The Cisco event ranged over a wide swath of areas from software-defined networks to silicon photonics.
Execs promised the Cisco ONE initiative will provide a consistent set of APIs to access the company’s three major operating systems used in an estimated $180 billion in installed communications systems worldwide. That will enable “an app ecosystem for networking,” said Dave Ward, a vice president of engineering in Cisco’s emerging technology group.
Ward also said Cisco has sent to select customers line cards using the silicon photonics and optical processing technologies it acquired with Lightwire and CoreOptics. He called silicon photonics “absolutely, positively the most interesting thing in ASIC technology today.”
Separately, Stephan Monterde, a senior Cisco technical manager, said the company is talking to large partners such as U.K. carrier Orange about collaborating on assessments of new technologies. Monterde runs the Cisco Technology Radar program that drafts quarterly reports on dozens of emerging technologies for the company’s internal use.
In addition, Ishwar Parulkar, a chief technology officer in Cisco’s service provider group, described his work leading the first system design to emerge from the company’s Bangalore office. The ASR 901 is a low cost, low power backhaul switch for cellular networks now available worldwide.
“Globally relevant products will emerge from places like India and China because they will see some problems first,” he said.
Similarly, Aglaia Kong, chief technologist for Cisco China, described the CE300, Cisco’s design for a tablet-like classroom computer. It is one of many efforts responding to large China-government contracts in K-12 education. The Linux system supports wired and wireless nets for a third the cost and a fifth the energy of a PC, she claimed.
Cisco’s tele-presence video conferencing system, shown at the press event, is now available in a software-only version certified to work with a handful of digital medical devices.
M2M is not about human population. 50 billion connections is still only around ten connections per cellular phone user. Think how many you already have - I've done a quick audit around my home office just now - it's close to 30! There are a lot of cars, street lights, utility meters etc in the world that aren't connected. In fact, in a separate Cisco announcement, 99% of the world's devices are NOT yet connected to the internet.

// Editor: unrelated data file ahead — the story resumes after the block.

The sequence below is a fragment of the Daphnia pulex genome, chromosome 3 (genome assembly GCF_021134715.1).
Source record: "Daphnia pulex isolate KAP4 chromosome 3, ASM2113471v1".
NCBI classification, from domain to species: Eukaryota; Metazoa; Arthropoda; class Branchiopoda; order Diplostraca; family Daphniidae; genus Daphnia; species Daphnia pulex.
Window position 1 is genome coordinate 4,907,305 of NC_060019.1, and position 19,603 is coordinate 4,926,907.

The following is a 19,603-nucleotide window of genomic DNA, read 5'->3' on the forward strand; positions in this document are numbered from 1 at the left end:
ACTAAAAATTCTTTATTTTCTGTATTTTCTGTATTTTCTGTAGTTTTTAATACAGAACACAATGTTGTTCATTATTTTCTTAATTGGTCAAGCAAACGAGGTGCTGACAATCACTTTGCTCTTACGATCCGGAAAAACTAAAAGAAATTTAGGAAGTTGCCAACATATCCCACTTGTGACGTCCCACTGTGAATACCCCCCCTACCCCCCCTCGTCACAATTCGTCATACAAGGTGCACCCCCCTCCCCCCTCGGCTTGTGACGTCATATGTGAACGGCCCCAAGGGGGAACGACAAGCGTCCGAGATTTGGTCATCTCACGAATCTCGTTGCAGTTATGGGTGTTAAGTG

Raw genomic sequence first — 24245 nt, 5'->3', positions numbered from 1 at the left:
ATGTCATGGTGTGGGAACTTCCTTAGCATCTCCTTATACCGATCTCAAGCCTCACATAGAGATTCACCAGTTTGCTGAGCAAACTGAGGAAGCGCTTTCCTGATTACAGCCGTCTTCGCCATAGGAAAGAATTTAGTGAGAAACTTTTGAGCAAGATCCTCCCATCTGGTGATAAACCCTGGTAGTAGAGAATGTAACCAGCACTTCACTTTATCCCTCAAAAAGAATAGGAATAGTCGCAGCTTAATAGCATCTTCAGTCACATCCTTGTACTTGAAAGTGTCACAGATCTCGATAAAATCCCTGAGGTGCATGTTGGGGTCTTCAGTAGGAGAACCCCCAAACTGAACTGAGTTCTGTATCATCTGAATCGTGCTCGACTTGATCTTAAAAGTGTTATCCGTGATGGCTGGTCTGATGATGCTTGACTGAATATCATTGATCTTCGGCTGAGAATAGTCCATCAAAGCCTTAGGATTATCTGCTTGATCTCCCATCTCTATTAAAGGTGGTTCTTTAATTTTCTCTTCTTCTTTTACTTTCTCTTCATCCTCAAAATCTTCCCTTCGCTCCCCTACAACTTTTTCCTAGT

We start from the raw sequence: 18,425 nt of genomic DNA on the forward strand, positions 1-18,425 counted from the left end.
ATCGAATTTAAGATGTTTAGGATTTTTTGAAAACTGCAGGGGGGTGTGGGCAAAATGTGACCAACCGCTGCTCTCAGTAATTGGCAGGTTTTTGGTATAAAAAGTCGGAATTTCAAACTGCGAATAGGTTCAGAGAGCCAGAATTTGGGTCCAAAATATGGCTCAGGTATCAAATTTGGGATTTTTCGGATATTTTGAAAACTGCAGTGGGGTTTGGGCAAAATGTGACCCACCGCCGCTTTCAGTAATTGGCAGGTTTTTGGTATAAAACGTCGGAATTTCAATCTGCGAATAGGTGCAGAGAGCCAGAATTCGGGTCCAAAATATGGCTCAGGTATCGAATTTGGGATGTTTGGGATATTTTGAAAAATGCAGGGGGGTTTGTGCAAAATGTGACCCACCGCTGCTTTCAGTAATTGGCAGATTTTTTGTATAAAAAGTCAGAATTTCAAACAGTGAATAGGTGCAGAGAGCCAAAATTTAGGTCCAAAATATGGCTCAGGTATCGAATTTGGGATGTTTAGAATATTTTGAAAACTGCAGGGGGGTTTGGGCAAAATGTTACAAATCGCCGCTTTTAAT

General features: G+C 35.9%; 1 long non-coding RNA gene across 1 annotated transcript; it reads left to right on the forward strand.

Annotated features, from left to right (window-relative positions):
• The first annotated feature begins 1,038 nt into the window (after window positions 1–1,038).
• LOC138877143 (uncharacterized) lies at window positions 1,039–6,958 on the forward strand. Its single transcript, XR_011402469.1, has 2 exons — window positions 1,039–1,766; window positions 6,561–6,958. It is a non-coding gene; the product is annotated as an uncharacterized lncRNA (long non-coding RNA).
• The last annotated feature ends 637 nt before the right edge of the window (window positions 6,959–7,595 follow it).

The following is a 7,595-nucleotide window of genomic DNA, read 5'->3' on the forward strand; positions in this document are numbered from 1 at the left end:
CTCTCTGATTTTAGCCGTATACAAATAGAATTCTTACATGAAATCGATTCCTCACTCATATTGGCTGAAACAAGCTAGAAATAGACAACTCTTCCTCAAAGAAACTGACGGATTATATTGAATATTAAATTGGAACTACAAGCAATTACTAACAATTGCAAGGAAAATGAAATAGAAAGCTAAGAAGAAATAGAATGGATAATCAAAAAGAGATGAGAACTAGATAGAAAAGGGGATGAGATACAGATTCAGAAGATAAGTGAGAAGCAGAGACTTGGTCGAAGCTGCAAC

"Why do need to sprinkle sensors all over the planet"
Careful and planned deployment of sensors all over the planet has the potential to improve our lives and invigorate the economy. None of us can deny technological progress because it might be used for ill. You're from Jersey - apparently - not North Korea. Perhaps the good could outweigh the bad?
I think this is coming true every day. One trivial example, the tire pressure in my car's four tires is monitored remotely all of the time. Along with the function of a host of other components in the car.
Does anyone think this trend will reverse itself? Of course not. Does anyone think we have reached a plateau? Why?
Whether all of this ever-more-ubiquitous computing will generate $14T by 2020, in new hardware and services, is anyone's guess. My bet is, the number was thrown out there to get the requisite "ooohs" and "aaahs," and heads nodding.
No question that there would be absolutely no incentive to to moving along this path, as we have been at the very least since WWII, unless people could make money from it.
There has long been a vision of a future of ubiquitous computing in which ordinary processes are instrumented by ultra low cost low power networked nodes.
I believe some of this will come true eventually, but how much and when is very hard to say.
I suspect some of it may never pan out because the momentum of doing nothing or letting an analog/mechanical process stay in place is very great.
It is the pinnacle of hyping IoT, in my opinion.
I think the Cisco thesis is valid: IoT could in a best case scenario extend beyond today's IT budgets to existing and new line of business budgets creating an expansion market. But $14T is clearly a grand wish.
These are M2M connections of IoT devices that instrument processes like the factory floor, utility grids and crop irrigation and a bazilloion other things.
People won't own their IoT nodes like they own smartphones.
Again they aren't saying it costs $14T to buy 50B IoT nodes.
They are saying there is $14T in business value (productivity gains, new customer experiences, etc.) to be had in installing the 40-50B nodes.
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